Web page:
Then, the heavily clouded sky opened up, and it began to pour. It slowed the hummingbirds down a little, but they continued the fly about in the rain. Several perched in a nearby tree and took advantage of the pouring rain to take a “shower,” flapping their wings vigorously and making very interesting images (below three images).

Violet-crowned Woodnymph (male)

Violet-crowned Woodnymph (male)

Violet Sabrewing (imm. male)

We did not leave Rio Santiago until about 4:30. I thanked Terry for his warm hospitality and conversation. Terry told me never gets tired of watching the hummingbirds, and I agreed, they were fascinating to watch.

Violet Sabrewing (imm. male)

It turned out to be an incredible afternoon. I probably will never see that many hummingbirds in one location again, unless I return there. I was able to photograph six of the ten hummingbird species that inhabit Rio Santiago.

Violet-crowned Woodnymph (imm. male)

You can see many more of my hummingbird images on my website at: http://stabone.com/p90686516 Each of them is identified for those that want to know  the type of hummingbird.

Violet-crowned Woodnymph (male)

About Stephen L Tabone

Executive Consultant and Nature Photographer
This entry was posted in Bird Photographs, Nature, Wildlife and tagged , , , , . Bookmark the permalink.

24 Responses to Rio Santiago Hummingbirds

  1. Mac says:

    Beautiful hummers and excellent photography. Reminds me of our trip to Psgah View Ranch where we have stayed for several seasons; we had a bird feeder right outside of our cottage and hummers used to come to feed just outside of our door. Nice reminder of better times. La vita bella.

  2. researchlady says:

    Beautiful images of amazingly beautiful birds! You had an amazing adventure!

  3. Jim Flowers says:

    Awesome Steve! I’d love to see Honduras and even more Costa Rica! Looks like very fun trip!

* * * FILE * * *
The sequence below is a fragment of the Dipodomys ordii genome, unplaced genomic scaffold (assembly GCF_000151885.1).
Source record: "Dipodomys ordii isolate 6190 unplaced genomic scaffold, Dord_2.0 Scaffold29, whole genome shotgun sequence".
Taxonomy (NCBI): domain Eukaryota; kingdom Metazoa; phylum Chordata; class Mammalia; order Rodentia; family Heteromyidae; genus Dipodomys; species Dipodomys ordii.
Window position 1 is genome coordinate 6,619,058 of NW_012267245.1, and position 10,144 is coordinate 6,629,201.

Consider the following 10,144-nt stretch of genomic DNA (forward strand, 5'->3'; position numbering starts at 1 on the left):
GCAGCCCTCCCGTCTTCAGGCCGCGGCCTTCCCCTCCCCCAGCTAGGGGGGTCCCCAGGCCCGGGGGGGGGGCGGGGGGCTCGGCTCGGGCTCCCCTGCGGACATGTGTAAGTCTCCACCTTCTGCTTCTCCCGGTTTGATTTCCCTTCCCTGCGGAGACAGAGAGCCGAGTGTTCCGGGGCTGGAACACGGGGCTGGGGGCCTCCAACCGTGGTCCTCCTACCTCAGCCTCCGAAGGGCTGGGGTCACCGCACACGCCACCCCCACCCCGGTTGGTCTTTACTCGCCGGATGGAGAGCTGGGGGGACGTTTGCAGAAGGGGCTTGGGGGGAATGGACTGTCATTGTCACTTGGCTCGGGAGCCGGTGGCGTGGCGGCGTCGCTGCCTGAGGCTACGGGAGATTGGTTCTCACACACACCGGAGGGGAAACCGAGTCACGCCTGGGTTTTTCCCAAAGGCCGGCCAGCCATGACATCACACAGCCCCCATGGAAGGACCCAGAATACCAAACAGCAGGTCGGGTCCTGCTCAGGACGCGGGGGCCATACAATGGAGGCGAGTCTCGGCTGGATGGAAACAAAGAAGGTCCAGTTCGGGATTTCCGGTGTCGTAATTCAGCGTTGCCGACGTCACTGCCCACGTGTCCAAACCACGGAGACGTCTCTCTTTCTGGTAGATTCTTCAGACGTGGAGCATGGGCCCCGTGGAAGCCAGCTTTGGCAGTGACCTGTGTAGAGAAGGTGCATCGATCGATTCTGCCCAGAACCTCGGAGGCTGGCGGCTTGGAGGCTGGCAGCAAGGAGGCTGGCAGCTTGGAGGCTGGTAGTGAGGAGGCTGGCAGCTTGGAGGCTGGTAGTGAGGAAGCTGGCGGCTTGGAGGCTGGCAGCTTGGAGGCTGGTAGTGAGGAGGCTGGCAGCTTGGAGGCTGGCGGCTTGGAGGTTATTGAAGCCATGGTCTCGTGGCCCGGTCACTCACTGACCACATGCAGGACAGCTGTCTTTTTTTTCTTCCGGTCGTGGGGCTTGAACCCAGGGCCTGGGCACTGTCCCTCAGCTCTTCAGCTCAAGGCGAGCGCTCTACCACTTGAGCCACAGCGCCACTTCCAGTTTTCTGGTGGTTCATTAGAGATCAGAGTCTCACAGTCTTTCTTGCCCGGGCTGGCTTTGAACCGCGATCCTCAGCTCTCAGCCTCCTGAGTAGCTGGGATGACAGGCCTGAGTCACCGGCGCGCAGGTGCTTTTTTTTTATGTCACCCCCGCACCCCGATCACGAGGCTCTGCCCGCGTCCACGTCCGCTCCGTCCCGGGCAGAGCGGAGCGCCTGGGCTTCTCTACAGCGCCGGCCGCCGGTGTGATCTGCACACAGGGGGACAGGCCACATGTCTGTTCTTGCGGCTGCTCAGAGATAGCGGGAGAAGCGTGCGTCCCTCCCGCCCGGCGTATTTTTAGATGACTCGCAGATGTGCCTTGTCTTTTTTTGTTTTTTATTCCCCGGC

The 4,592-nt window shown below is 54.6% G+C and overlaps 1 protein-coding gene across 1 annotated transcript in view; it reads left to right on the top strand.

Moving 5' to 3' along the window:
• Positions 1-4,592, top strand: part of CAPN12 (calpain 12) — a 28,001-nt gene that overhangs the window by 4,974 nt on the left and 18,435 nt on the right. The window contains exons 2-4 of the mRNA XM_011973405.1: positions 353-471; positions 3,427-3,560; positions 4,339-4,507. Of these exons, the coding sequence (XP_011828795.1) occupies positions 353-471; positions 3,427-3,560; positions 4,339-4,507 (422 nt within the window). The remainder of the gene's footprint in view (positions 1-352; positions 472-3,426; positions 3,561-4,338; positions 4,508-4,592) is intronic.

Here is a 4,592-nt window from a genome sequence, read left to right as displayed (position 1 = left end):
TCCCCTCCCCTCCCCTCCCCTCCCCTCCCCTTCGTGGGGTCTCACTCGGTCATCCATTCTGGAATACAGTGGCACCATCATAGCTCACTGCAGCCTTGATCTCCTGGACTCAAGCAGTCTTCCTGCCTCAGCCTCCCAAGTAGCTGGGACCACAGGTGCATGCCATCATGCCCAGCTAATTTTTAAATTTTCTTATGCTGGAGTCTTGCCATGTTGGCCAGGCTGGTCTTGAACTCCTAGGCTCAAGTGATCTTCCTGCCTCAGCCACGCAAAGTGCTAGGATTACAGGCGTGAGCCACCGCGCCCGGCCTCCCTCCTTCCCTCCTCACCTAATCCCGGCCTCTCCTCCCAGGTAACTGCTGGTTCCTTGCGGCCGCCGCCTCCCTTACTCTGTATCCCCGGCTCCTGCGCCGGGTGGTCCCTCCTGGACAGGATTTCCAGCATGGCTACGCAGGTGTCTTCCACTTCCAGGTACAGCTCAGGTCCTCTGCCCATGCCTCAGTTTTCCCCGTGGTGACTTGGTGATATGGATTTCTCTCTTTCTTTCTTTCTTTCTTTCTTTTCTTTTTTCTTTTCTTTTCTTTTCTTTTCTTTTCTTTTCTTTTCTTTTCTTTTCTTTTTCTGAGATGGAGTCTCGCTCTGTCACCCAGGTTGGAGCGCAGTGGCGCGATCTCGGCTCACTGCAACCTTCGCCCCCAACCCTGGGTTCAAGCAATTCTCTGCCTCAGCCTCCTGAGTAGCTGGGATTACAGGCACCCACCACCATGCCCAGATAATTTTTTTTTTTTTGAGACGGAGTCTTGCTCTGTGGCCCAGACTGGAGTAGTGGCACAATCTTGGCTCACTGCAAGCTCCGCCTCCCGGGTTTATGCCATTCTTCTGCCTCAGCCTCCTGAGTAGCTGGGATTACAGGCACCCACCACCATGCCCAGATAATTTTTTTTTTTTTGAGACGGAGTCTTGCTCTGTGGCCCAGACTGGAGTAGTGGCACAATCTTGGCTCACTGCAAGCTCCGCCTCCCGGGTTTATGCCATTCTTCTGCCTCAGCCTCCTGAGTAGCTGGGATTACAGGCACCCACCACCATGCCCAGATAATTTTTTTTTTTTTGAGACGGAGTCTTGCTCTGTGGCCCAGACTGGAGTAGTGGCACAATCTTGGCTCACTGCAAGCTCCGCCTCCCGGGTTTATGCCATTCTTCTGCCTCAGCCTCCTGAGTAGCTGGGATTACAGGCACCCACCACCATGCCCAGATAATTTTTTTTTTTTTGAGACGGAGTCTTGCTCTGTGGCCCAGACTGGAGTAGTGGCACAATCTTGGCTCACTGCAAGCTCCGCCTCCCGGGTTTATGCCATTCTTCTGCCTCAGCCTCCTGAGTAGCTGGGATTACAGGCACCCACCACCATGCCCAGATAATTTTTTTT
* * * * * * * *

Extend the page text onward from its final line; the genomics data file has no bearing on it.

4. juan Fabela says:

    You are a magician with your Cam….Congratulations!!!!

  5. Ernie Sears says:

    Another great story and set of images. Excellent combination of flash and shutter speed to keep the body and head in sharp focus yet allow the blur of the wings to show the motion and speed of the wings in flight. And the bokeh is like butter! A whole lot of “5’s”.

  6. Anonymous says:

    Steve good evening these are so pretty. They are really nice close ups!

  7. Pingback: 20 Vivid Hummingbird Close-ups Reveal Their Incredible Beauty | Bored Panda

  8. Pingback: 20 Vivid Hummingbird Close-ups Reveal Their Incredible Beauty - Whats the Buzz ?

  9. Pingback: Myndir sem sýna ótrúlega fegurð litríkra fugla - Myndir - Menn.is

  10. Pingback: 20 Vivid Hummingbird Close-ups Reveal Their Incredible Beauty

  11. Pingback: 20 Vivid Hummingbird Close-ups Reveal Their Incredible Beauty | Top ReShare

  12. Pingback: These Multicolored Hummingbirds Are a Thing of Beauty | bubblePinch

  13. Pingback: #Hummingbirds | viralead

  14. Pingback: Omigu » 20 Vivid Hummingbird Close-ups Reveal Their Incredible Beauty

  15. Pingback: Geweldige kleurrijke foto’s van Kolibries | Eyefood | Daily Fresh

  16. Pingback: 20 Vivid Hummingbird Close-ups Reveal Their Incredible Beauty | World Animals

  17. Pingback: 11 Vivid Hummingbird Close-ups Reveal Their Incredible Beauty | The Most Amazing Places

  18. Pingback: Hummingbird Close-ups – Vivid Incredible Beauty | China Bambi

  19. Pingback: Колибри - маленькое чудо природы

  20. Pingback: Diariamente….

  21. Pingback: 15 Amazing and Beautiful Hummingbird Close-Ups | Amazing Place Photos

  22. Pingback: 20 Stunning close-ups of beautiful Hummingbirds | Coolphotos | Daily Inspiration on WhereCoolThingsHappen

  23. Pingback: 20 superbes gros plans de Colibris - Chambre237

  24. Pingback: Can't Even Believe My Eyes! 10 Stunning Images Show How Incredibly Beautiful Hummingbirds Are | flipopular

Leave a Reply

Fill in your details below or click an icon to log in:

WordPress.com Logo

You are commenting using your WordPress.com account. Log Out / Change )

Twitter picture

You are commenting using your Twitter account. Log Out / Change )

Facebook photo

You are commenting using your Facebook account. Log Out / Change )

Google+ photo

You are commenting using your Google+ account. Log Out / Change )

Connecting to %s